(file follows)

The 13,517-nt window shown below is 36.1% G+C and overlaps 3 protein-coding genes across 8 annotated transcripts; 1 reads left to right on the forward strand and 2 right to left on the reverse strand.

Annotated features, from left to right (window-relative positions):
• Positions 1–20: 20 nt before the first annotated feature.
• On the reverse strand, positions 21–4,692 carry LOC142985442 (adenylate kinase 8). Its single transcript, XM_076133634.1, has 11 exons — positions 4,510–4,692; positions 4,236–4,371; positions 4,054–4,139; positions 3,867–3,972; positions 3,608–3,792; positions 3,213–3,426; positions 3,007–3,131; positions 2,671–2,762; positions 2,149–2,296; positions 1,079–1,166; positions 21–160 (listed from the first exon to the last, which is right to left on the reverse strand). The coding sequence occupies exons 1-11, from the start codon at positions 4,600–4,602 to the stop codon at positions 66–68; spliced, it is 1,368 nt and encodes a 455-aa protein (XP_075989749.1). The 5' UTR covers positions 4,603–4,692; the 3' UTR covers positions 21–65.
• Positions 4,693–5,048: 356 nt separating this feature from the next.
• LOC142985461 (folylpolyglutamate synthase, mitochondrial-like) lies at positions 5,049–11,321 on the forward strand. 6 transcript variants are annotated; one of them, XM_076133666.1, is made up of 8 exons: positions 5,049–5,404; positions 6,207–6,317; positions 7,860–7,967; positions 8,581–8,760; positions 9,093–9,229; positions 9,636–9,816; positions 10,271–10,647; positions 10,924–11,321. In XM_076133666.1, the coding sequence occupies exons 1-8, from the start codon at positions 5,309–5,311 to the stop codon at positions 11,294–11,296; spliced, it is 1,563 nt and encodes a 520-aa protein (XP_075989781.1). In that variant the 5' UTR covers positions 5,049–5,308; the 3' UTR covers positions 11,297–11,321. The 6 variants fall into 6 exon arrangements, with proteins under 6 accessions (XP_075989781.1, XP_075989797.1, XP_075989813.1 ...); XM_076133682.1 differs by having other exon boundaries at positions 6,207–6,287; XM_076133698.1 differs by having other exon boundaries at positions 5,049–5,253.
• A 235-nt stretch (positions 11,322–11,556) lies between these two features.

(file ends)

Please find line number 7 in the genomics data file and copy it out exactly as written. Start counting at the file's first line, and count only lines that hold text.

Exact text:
• A 235-nt stretch (positions 11,322–11,556) lies between these two features.